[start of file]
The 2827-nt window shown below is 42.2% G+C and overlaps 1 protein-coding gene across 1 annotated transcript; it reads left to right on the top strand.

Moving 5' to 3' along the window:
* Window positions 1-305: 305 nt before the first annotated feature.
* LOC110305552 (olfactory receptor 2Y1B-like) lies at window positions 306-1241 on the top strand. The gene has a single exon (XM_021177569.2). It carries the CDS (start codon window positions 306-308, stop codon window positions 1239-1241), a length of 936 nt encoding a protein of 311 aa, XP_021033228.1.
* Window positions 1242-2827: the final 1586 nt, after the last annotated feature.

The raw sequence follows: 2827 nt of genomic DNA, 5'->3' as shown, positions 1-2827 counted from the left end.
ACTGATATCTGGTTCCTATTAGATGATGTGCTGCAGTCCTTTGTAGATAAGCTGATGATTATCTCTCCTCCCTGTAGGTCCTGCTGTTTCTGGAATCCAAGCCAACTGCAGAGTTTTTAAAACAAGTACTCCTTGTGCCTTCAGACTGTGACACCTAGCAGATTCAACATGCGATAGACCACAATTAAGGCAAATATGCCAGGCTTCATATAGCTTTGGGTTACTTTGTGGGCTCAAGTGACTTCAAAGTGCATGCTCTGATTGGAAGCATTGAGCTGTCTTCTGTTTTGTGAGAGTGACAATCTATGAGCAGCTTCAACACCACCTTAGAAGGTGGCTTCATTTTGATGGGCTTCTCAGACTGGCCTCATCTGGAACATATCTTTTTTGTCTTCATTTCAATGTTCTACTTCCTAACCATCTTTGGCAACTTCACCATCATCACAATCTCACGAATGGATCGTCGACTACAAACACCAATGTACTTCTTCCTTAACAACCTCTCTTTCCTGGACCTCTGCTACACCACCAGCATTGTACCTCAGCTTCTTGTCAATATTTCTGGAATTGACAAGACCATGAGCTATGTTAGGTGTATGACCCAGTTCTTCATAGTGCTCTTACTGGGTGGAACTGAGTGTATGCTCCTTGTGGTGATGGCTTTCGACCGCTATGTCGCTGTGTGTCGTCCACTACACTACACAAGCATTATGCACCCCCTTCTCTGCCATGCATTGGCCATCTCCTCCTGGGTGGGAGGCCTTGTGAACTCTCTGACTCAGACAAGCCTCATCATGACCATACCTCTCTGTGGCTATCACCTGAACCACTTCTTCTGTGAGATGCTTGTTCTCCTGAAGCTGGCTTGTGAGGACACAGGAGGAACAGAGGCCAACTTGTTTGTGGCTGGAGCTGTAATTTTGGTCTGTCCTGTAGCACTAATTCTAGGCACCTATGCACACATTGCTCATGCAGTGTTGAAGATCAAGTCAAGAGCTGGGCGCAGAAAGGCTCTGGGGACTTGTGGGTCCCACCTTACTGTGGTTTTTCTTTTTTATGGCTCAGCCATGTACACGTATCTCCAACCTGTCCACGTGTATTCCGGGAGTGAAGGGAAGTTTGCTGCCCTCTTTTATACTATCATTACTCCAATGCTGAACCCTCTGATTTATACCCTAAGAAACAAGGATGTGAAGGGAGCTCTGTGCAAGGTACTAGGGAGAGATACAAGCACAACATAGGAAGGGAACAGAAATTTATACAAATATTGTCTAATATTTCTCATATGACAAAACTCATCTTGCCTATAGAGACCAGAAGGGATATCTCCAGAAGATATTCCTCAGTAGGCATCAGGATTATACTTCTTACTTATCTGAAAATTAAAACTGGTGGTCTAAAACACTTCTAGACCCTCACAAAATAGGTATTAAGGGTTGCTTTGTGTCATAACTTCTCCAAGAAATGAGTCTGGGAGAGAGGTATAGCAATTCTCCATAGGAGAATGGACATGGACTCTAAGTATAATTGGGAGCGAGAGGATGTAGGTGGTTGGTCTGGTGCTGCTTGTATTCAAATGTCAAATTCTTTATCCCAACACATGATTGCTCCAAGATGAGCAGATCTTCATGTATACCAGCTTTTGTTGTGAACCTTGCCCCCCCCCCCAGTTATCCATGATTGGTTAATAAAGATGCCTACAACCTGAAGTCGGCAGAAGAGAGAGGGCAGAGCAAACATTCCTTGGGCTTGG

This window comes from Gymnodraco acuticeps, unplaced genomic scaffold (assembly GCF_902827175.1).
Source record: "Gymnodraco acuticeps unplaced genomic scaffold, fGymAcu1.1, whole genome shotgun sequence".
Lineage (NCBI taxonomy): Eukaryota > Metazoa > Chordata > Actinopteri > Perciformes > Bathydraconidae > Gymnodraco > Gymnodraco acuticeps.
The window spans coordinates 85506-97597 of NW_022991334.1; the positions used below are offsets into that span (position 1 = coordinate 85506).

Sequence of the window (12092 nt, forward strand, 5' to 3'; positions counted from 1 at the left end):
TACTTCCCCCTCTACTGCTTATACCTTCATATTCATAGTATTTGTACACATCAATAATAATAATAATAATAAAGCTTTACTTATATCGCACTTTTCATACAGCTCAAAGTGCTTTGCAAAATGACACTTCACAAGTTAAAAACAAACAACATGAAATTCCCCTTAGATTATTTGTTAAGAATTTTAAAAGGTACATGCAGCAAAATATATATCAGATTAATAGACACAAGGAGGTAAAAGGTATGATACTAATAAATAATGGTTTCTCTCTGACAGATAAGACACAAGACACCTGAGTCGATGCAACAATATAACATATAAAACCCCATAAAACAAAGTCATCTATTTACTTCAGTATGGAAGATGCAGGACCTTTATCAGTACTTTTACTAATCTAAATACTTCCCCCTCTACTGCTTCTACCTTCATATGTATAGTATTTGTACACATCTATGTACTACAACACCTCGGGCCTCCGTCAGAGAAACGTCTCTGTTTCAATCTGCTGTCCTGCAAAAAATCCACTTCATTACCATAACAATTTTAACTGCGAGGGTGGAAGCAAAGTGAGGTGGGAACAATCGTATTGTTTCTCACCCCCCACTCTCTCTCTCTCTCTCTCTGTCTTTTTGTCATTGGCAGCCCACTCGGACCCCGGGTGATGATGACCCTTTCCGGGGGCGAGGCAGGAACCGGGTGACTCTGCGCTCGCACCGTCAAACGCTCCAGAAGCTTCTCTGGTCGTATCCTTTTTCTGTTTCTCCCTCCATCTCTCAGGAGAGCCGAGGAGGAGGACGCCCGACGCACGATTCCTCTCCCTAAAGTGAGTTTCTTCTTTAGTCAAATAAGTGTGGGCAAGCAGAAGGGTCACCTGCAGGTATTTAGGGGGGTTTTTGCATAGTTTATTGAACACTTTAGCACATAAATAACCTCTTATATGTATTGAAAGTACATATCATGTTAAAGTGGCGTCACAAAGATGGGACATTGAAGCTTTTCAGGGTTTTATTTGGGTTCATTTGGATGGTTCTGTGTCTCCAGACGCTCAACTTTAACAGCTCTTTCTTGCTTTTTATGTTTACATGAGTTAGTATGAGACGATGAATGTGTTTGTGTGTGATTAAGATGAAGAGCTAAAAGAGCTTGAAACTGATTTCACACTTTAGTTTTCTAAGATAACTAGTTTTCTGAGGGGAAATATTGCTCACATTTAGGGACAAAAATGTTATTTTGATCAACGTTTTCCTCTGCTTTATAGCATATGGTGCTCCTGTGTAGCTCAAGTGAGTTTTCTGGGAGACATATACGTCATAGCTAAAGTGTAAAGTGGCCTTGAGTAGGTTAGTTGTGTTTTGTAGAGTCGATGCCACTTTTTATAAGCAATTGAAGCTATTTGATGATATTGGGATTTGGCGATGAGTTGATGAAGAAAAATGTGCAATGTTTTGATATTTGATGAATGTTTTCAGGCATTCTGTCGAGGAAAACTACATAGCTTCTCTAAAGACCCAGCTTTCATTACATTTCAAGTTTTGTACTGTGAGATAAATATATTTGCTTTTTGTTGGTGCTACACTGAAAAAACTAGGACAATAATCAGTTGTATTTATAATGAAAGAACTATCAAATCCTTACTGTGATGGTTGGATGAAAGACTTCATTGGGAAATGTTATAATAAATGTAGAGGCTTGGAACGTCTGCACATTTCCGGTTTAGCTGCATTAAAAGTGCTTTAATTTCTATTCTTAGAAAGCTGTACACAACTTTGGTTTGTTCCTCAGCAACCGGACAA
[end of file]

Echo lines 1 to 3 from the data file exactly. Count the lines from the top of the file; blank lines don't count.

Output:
The 2827-nt window shown below is 42.2% G+C and overlaps 1 protein-coding gene across 1 annotated transcript; it reads left to right on the top strand.

Moving 5' to 3' along the window:
* Window positions 1-305: 305 nt before the first annotated feature.